I just added a series to the site called Mountain Work from 1977/78, (here). Hard to believe I was making pictures so long ago but it's true.
Mountain work was series work before I knew most of my career I would be a series photographer. I made them during a very active period when I was carrying several projects at the same time. In truth my single mindedness about making pictures back then looks, from this perspective, a little deranged but there is no doubt I was making good work in there, if perhaps making too much. Mountain Work was a portfolio of 20 black and white photographs made at the top of "drive up"mountains. I thought then and still do that these are unique places, with wide vistas, huge skies and, in the summer, people from all walks separated from their more mundane lives, placed as though the sky above was a sort of backdrop for them and, yes, presumptuous I know, for me as well to photograph their interactions, joys and gestures at being on top of the world. I was passionate about the project and went to places like Mt. Tom, Mt Battie, Mt Tamalpais, Mt Washington, Mt Cadillac. The only rule was that this be a destination you could get to by driving to the summit. Tourist mountains.
Wait a minute. Do you realize the exceptional-ness of the last few sentences in the paragraph above? This from the guy that does not photograph people. Well, I did in this series, so there. From Mountain Work in 1978 to Monsters in 2015 (some 37 years!) being shown at 555 Gallery in Boston in September, I've gone from photographing the human beings in situ to photographing fake people as masks and mannequins. We will see soon if this is progress.
At any rate, before we get to the pictures let me place them in context. In those years I was single, had not yet started a family and was in my early 30's. I began teaching at Harvard in the fall of 78, was teaching summers at the Maine Photographic Workshops, and had been teaching at NESOP (New England School of Photography) for a couple of years. I would, the following winter, take a self imposed leave from both to drive through the Southwest to photograph. This was the trip that changed my life because I spent 3 days with Fred Sommer (posts on that begin here and continue for three more, searchable by typing Fred Sommer in the search field).
The Mountain Work also ushered in something else. The pictures were mostly made with Kodak's Plus-X. The year before I had devised a new and constant film agitating procedure for processing my negatives and was showing that off with these pictures. While these on screen won't show it well, the large expanses of middle tonality grays of skies in the series were smooth and clean.
I would drive to the top of the mountain, park, get my camera out and stay for hours, watching as the cast of characters changed as they got out of their cars, headed over to the viewing area, pointed out at things way off, took pictures, hung out a little, got back in their cars and drove away. Only to be replaced with others in a steady stream of humanity in all shapes, sizes and dispositions.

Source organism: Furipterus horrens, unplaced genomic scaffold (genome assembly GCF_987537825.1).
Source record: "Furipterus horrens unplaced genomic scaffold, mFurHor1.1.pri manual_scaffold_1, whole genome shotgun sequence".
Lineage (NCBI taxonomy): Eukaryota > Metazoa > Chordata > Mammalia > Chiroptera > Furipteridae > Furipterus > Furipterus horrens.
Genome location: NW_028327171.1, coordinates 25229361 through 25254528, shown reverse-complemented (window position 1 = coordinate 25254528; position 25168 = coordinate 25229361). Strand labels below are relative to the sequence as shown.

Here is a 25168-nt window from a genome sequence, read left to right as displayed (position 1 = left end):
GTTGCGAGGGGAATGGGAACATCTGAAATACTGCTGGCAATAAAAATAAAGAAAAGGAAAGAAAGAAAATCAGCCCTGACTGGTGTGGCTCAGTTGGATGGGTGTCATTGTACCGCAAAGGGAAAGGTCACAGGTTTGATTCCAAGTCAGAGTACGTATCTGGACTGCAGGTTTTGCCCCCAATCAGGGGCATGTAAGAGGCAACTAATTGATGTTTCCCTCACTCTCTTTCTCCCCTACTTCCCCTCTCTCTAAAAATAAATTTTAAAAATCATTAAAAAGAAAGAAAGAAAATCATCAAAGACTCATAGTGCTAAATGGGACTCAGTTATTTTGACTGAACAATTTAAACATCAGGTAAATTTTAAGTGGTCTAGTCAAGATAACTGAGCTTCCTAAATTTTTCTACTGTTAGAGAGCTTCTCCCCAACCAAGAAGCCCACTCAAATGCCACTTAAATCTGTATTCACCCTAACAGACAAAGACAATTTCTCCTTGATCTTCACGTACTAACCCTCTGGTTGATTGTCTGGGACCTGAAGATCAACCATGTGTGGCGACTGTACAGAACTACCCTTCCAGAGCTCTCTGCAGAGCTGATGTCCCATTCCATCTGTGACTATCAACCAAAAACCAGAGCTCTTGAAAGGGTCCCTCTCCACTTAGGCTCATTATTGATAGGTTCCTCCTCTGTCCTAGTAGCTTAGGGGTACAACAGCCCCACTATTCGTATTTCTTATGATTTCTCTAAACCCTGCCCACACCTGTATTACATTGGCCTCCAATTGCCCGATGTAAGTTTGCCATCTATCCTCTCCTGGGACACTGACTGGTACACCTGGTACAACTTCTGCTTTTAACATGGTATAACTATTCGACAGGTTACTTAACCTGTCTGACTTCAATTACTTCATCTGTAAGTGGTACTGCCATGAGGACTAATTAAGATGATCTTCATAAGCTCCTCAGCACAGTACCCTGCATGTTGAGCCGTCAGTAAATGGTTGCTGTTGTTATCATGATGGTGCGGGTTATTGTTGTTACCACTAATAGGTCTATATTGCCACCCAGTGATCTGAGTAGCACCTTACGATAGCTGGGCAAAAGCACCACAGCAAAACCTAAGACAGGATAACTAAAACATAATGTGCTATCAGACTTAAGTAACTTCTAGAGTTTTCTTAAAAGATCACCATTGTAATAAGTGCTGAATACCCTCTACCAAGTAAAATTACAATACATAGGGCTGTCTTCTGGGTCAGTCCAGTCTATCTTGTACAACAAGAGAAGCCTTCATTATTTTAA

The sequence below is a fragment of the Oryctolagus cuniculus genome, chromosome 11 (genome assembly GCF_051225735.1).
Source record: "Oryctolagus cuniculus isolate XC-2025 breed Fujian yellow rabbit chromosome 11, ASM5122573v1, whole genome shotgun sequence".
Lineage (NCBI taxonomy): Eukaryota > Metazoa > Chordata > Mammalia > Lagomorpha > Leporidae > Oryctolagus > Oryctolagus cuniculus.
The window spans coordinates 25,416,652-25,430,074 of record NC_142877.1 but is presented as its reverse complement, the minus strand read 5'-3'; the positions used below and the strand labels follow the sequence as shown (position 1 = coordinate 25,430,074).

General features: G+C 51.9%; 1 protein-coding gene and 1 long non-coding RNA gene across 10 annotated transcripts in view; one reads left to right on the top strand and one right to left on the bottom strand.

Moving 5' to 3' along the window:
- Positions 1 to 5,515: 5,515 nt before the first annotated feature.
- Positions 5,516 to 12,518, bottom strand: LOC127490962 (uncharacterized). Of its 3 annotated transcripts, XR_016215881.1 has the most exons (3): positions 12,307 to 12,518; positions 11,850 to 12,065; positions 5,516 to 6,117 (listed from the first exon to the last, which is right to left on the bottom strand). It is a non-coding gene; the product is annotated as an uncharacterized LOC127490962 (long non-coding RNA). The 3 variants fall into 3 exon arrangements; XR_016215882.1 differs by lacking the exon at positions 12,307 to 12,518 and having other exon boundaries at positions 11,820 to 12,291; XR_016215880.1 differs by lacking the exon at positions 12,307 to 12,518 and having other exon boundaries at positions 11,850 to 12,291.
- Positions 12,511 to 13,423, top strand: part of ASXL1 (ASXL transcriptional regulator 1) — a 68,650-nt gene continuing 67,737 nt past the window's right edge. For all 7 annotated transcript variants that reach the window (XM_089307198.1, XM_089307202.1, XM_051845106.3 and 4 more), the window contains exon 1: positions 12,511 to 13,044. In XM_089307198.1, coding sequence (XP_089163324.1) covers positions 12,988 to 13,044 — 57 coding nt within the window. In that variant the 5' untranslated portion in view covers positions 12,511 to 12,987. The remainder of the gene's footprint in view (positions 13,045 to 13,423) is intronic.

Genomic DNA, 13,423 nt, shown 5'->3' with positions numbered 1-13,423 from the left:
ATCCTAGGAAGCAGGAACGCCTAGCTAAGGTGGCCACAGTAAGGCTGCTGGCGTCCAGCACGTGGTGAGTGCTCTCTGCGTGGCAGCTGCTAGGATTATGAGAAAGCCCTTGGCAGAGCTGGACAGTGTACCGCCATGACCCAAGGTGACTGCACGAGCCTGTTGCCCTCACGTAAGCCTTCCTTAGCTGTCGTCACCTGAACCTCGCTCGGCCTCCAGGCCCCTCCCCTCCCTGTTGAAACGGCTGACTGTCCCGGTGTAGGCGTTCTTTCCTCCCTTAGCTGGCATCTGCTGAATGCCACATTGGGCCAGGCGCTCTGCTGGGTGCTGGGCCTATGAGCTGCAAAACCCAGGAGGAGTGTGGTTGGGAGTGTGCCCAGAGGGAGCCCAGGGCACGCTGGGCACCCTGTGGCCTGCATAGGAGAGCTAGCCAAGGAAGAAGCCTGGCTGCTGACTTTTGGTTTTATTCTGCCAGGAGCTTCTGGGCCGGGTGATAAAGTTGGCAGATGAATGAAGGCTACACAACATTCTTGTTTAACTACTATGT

This was a sequenced series, in that it moved from start to middle to end in a flow.
I treated vehicles about the same, photographically, as I did the people.
What's the exhibition history of these pictures? Practically nonexistent. I showed them once, in a show at my niece's non profit gallery in Newport RI in the 90's. Published? Nope. Anyone know about them before now? Pretty safe to say no. The prints are about 12 inches square, toned with selenium and cool in color. This is a little embarrassing to admit but there is only one copy of these prints. Back then, no one I knew printed editions or copies of prints.
This one, with a Rollei SL 66 that could tilt, made hand held. Scheimpflug through space. Don't know what that is? Go here. Sharp from small bush in foreground, through woman's arm then off to the left through trees and to the horizon. All the rest not sharp. I used this camera quite often that way. I felt it differentiated my work and that I could direct the viewer's path through my pictures.
I always thought this one above predicted my moving into a stage of marriage and being a young parent with a baby in my arms. In fact, I would be a parent four years later.
This one is a favorite: independent activities on the stage of this parking lot at the same time, almost as though choreographed.
As the series moved on it began to reduce the people in scale to smaller and smaller.
Then, in the next to last picture, the shock of three people, the largest yet, and an acute foreground-to-background range through the fog of early morning at Mt Tamalpais north of San Francisco. I always loved that gesture, someone pointing off to somewhere.
with the lone figure standing on the rock way back there, the picture bisected at a 45 degree diagonal.
The full series is here.
Let me know what you think, but please, take a look at the full set first.
Note: this is an extremely poor facsimile of the originals.Want to see the actual prints? This can be easily arranged through 555 Gallery, as they represent my work.
By the way, I made another Mountain Work series of pictures in 2011. They are here.